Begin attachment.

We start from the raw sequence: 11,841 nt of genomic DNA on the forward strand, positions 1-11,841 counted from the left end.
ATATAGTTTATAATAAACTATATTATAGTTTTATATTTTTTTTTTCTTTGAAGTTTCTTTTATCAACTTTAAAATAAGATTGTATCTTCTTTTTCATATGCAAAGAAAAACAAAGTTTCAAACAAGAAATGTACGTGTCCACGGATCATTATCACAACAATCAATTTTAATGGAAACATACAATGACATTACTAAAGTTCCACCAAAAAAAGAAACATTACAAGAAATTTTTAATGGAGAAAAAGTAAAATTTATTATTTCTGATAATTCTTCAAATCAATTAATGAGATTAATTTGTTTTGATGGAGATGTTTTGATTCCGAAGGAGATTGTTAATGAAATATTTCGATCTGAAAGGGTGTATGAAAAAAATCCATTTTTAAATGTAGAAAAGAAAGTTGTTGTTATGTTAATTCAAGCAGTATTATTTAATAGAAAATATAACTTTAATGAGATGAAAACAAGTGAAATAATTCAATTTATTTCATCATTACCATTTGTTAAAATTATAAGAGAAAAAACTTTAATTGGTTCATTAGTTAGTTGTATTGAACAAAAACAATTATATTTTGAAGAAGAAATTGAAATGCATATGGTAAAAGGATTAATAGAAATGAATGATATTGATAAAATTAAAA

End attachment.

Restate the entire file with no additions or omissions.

We start from the raw sequence: 11,841 nt of genomic DNA on the forward strand, positions 1-11,841 counted from the left end.
ATATAGTTTATAATAAACTATATTATAGTTTTATATTTTTTTTTTCTTTGAAGTTTCTTTTATCAACTTTAAAATAAGATTGTATCTTCTTTTTCATATGCAAAGAAAAACAAAGTTTCAAACAAGAAATGTACGTGTCCACGGATCATTATCACAACAATCAATTTTAATGGAAACATACAATGACATTACTAAAGTTCCACCAAAAAAAGAAACATTACAAGAAATTTTTAATGGAGAAAAAGTAAAATTTATTATTTCTGATAATTCTTCAAATCAATTAATGAGATTAATTTGTTTTGATGGAGATGTTTTGATTCCGAAGGAGATTGTTAATGAAATATTTCGATCTGAAAGGGTGTATGAAAAAAATCCATTTTTAAATGTAGAAAAGAAAGTTGTTGTTATGTTAATTCAAGCAGTATTATTTAATAGAAAATATAACTTTAATGAGATGAAAACAAGTGAAATAATTCAATTTATTTCATCATTACCATTTGTTAAAATTATAAGAGAAAAAACTTTAATTGGTTCATTAGTTAGTTGTATTGAACAAAAACAATTATATTTTGAAGAAGAAATTGAAATGCATATGGTAAAAGGATTAATAGAAATGAATGATATTGATAAAATTAAAA